gofundme Bethany Nesbitt
A 20-year-old student has died in her dorm room while in quarantine after testing positive for the novel coronavirus (COVID-19).
Bethany Nesbitt — a third-year psychology major at Grace College in Winona Lake, Indiana — was found dead in a residence hall on Friday around 10 a.m., her school confirmed in a statement.
Kosciusko County Coroner Tony Ciriello tells PEOPLE on Tuesday that Bethany tested positive for coronavirus, which can affect the pulmonary system, and her cause of death has been ruled as a pulmonary embolus.
Ciriello says COVID-19 “was a contributing factor” in her death.
Pulmonary embolus is a blockage caused by blood clots in one of the pulmonary arteries in the lungs, according to the Mayo Clinic. “COVID-19 can make blood cells more likely to clump up and form clots,” its website notes.
A family statement tweeted out by Bethany’s brother, Stephen Nesbitt, said that the Michigan native was asthmatic and began experiencing symptoms consistent with COVID-19 on the week of Oct. 20. She tested for the virus on Oct. 22, though the results were “never delivered, due to a clerical error,” according to the family.
Bethany was the baby of our family, the youngest of nine. She loved Jesus. She loved memes. And she loved her family and friends until the very end.
The following is a statement from our family. We are declining all interviews at this time. pic.twitter.com/XDsLXYZPlW
— Stephen J. Nesbitt (@stephenjnesbitt) November 3, 2020
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Bethany’s family said she went to the emergency room on Oct. 26 “after a drop in her oxygen saturation,” where doctors determined that she “very likely had COVID-19, but it was not a severe case and she seemed to be recovering.”
On Oct. 28, Bethany told her relatives that she “had been fever-free for 24 hours and her oxygen levels were normalizing,” according to her family.
Her family said Bethany was tested for COVID-19 again on Oct. 29 and went to bed after watching Netflix. The results of that test came back positive after her death.
Describing his beloved sister, Stephen said: “Bethany was the baby of our family, the youngest of nine. She loved Jesus. She loved memes. And she loved her family and friends until the very end.”
In a GoFundMe campaign to raise funds for a memorial scholarship in her honor, the Nesbitt family said Bethany “had been quarantined in her dorm room for 10 days” when she was found dead.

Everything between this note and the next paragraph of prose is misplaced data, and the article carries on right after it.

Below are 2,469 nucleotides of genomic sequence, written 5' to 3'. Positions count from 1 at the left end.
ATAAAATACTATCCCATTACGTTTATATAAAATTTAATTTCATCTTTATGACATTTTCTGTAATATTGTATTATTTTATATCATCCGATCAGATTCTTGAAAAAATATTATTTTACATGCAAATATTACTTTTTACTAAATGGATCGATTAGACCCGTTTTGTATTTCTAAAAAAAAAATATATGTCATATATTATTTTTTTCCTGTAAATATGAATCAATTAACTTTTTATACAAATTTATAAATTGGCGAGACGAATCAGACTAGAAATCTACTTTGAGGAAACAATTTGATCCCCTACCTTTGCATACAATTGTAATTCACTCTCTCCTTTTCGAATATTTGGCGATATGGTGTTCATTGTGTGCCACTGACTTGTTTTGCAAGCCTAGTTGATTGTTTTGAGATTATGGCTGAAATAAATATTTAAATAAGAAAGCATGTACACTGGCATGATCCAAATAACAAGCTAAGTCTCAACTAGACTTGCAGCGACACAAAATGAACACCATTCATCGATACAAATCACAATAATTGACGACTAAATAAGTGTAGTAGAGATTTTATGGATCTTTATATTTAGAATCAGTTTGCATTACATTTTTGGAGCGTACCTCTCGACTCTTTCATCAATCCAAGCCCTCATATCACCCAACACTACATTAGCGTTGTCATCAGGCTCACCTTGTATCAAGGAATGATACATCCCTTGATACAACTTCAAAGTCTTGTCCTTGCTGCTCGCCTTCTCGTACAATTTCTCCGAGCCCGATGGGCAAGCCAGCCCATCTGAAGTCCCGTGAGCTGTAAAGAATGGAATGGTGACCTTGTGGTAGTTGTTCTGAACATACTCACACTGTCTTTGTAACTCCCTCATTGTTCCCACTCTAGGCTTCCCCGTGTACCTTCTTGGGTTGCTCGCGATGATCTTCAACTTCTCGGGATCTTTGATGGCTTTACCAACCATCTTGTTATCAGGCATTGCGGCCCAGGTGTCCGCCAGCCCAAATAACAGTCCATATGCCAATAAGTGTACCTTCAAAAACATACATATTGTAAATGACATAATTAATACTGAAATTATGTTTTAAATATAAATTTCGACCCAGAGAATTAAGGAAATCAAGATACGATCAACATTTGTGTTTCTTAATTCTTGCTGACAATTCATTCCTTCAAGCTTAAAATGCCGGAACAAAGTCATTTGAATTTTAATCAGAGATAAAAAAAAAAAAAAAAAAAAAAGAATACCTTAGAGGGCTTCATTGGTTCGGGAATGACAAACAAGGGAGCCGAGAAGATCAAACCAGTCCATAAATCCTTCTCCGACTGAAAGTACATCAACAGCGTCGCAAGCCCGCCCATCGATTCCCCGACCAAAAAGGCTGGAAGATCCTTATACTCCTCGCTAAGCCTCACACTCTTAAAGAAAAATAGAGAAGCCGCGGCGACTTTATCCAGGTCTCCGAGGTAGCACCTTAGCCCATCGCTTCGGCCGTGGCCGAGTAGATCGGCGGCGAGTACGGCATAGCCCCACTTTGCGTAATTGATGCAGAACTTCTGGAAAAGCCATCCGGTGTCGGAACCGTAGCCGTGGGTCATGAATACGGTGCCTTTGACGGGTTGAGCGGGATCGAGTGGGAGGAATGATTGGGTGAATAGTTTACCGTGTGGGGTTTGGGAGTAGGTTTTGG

“She was a selfless and loving friend, a source of constant encouragement to all those around her. She had a passion for helping others, especially children, and her sassy sense of humor and wonderful laugh put them at ease,” her family wrote in the fundraiser’s description.
“She was a selfless and loving friend, a source of constant encouragement to all those around her,” they continued. “She had a passion for helping others, especially children, and her sassy sense of humor and wonderful laugh put them at ease.”
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This University of Michigan student is challenging the university president to stay in the COVID-19 quarantine apartments
The family said in a statement on Tuesday that they were speaking out “not to spread fear, but to encourage others to exercise enormous caution as COVId-19 cases continue to rise.”
“Please don’t assume that young people will not be impacted by this virus,” they said. “Bethany was careful. She wore a mask. She socially distanced. We urge you to follow health officials’ protocols and precautions.”
“The risk of gathering in large groups aren’t worth it this year. There will be an empty seat at our table the next time our family comes together – and every time after that,” the family added. “This loss is forever.”
As of Tuesday, there have been more than 9,465,100 COVID-19 cases in the United States and at least 232,500 coronavirus-related deaths, according to a New York Times database.
As information about the coronavirus pandemic rapidly changes, PEOPLE is committed to providing the most recent data in our coverage. Some of the information in this story may have changed after publication. For the latest on COVID-19, readers are encouraged to use online resources from CDC, WHO, and local public health departments. PEOPLE has partnered with GoFundMe to raise money for the COVID-19 Relief Fund, a GoFundMe.org fundraiser to support everything from frontline responders to families in need, as well as organizations helping communities. For more information or to donate, click here.